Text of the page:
Remember when live theatre was an event, a special occasion? Just as I was beginning to fear that those days were gone, along comes a troupe called In Mixed Company, which takes a good evening of theatre, Five Women Wearing the Same Dress, and turns ...

    by Gerald Thomson on January 25, 1996
  • Article

    You'll Fall to Pieces

    Patsy Cline remains a top-selling artist more than 30 years after her death. The 1985 biographical movie Sweet Dreams (starring Jessica Lange), recent videos about her life and music, and the release of a greatest-hits album in 1992 (it sold more tha...

    by Gerald Thomson on January 25, 1996
  • Article

    Geek Theatre

    Let's hope you never have a houseguest like the one currently visiting Theater Works, which is presenting Larry Shue's uproarious comedy The Nerd. This guest is a nerd in the traditional sense--taped glasses, a pocket protector, and toilet paper...

    by Gerald Thomson on January 18, 1996
  • Article

    The Joy of Rex

    With a play first performed almost 2,500 years ago, Southwest Shakespeare Company provides the opportunity to transcend the ages by bringing to life the nightmarish story Oedipus Rex. One of Sophocles' Theban plays, Oedipus is the well-known sto...

    by Gerald Thomson on January 18, 1996
  • Article

    The Simple Simon

    Neil Simon, the most prolific comic playwright of our day, is a household name. Even those who don't attend theatre know him through movies such as The Odd Couple and Barefoot in the Park. But few people have heard of Neil's older brother, Danny. ...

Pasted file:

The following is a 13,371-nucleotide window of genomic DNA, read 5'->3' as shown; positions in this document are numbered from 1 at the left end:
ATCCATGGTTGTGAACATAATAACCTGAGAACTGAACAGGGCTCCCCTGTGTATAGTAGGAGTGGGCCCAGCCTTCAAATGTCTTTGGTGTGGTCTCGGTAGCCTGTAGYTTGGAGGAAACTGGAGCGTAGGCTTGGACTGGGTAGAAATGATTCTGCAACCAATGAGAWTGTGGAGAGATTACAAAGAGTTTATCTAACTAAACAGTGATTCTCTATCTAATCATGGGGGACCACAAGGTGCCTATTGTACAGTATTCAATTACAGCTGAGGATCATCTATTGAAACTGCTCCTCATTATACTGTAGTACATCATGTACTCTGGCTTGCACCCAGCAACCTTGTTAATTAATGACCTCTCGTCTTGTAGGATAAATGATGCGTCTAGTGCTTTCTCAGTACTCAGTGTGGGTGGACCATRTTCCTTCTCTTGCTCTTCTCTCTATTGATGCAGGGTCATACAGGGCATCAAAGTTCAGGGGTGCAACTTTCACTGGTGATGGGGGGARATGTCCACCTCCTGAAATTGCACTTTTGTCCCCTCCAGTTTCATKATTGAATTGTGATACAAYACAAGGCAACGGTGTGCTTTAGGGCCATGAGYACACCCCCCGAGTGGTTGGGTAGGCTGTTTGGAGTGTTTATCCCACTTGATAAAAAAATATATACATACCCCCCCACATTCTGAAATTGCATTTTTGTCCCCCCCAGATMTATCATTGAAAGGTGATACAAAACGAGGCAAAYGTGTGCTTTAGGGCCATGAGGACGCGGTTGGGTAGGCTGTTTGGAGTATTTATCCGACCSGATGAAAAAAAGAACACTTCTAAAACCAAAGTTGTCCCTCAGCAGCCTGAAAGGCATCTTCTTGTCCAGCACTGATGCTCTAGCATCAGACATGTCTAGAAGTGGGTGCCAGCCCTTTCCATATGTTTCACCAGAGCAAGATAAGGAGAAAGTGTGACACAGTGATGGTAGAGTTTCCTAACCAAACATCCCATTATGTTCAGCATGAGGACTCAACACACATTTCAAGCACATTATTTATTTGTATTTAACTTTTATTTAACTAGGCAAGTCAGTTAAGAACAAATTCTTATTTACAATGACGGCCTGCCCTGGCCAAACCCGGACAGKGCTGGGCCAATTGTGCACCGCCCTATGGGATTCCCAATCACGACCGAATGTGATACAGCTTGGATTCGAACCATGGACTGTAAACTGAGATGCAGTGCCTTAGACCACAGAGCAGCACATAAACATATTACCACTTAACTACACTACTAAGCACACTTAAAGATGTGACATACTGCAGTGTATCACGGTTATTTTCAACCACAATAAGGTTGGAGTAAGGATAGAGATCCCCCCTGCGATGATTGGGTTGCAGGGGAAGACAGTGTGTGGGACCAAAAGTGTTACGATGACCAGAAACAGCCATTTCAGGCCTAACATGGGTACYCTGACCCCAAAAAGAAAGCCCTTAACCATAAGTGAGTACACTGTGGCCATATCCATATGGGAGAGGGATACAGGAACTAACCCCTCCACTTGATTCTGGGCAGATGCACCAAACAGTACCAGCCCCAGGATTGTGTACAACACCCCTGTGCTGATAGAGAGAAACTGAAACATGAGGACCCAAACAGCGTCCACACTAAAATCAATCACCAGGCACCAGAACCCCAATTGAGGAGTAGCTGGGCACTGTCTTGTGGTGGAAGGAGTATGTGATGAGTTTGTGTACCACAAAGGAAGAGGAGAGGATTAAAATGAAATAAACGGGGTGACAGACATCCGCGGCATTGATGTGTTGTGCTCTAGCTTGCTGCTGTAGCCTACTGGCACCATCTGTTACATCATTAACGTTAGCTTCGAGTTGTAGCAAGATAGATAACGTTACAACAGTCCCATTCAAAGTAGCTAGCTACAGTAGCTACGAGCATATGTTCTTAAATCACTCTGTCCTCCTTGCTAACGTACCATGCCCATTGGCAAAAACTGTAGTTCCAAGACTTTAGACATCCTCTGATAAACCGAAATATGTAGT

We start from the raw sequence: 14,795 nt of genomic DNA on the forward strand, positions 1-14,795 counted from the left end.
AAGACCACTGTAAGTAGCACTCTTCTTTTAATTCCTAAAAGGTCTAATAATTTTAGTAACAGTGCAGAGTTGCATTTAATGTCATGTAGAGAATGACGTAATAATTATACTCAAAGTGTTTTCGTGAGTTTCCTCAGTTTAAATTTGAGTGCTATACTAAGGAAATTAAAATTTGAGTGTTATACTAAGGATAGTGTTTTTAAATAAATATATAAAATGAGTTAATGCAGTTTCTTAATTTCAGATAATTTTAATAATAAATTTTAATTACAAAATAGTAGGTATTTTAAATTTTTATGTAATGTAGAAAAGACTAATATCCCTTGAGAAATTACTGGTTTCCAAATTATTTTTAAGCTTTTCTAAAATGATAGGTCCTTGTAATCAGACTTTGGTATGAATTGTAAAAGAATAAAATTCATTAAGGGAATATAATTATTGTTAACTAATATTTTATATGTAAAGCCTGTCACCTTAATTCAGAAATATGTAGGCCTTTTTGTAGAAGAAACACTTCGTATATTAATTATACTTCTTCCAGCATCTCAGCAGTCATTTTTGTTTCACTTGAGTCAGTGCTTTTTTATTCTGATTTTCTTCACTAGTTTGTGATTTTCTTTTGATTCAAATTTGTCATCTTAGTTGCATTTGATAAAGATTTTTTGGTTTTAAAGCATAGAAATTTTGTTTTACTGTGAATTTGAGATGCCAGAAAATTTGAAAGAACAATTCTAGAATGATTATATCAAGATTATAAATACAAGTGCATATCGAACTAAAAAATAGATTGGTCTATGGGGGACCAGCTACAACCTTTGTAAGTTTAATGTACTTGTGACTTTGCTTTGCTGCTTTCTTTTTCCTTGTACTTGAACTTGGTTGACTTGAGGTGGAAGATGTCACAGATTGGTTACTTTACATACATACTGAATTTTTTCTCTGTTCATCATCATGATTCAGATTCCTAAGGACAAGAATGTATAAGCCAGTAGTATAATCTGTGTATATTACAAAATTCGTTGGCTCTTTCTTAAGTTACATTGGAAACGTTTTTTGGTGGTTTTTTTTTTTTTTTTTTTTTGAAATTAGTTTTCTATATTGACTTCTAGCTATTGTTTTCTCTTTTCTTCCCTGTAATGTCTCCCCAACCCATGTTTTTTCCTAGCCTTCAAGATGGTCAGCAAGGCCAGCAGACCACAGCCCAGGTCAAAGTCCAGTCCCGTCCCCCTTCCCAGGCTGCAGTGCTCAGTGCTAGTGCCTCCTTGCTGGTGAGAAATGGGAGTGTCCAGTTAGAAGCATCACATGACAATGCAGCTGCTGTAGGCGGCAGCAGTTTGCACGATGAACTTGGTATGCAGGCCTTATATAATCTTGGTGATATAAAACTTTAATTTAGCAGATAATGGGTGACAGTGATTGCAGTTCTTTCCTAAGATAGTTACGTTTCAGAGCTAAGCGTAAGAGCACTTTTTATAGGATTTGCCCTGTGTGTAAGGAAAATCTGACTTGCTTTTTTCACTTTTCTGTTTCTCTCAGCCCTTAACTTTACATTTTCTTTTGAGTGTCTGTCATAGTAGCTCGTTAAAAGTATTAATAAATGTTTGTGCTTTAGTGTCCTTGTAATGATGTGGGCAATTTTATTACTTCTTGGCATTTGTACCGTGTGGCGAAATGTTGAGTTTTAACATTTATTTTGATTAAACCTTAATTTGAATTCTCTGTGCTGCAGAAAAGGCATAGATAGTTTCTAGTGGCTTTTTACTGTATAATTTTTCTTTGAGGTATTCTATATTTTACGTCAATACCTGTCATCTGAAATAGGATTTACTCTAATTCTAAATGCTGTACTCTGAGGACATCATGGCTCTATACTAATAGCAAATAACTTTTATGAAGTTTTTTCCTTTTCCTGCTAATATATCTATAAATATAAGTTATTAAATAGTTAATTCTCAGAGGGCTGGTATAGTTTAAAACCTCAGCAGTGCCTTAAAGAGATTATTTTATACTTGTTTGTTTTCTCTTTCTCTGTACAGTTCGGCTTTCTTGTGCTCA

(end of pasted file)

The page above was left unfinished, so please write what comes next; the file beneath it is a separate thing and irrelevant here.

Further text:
by Gerald Thomson on January 11, 1996
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Phoenix's Sunnyslope Neighborhood in Danger of Losing its Quirky Character Phoenix's Sunnyslope Neighborhood in Danger of Losing its Quirky Character

This might be a story about the beginning of the end of Sunnyslope as we know it. Call it the Dumbing Down of Mayberry, or How We Lost Another Round… More >>

Choking Hazard: Legos Come to the Heard Museum Choking Hazard: Legos Come to the Heard Museum

The Legos are back. And, once again, these colorful interlocking plastic bricks and mini-figures are housed at a local museum — this time at the Heard, in an exhibition called… More >>

Actors Theatre Delivers with <i>The Book Club Play</i> and <i>The Cottage</i> Actors Theatre Delivers with The Book Club Play and The Cottage

Summer is not yet half over, and we are hot and tired and want a chilled beverage. If we must be entertained, we want simple amusements, please, Beckett can wait… More >>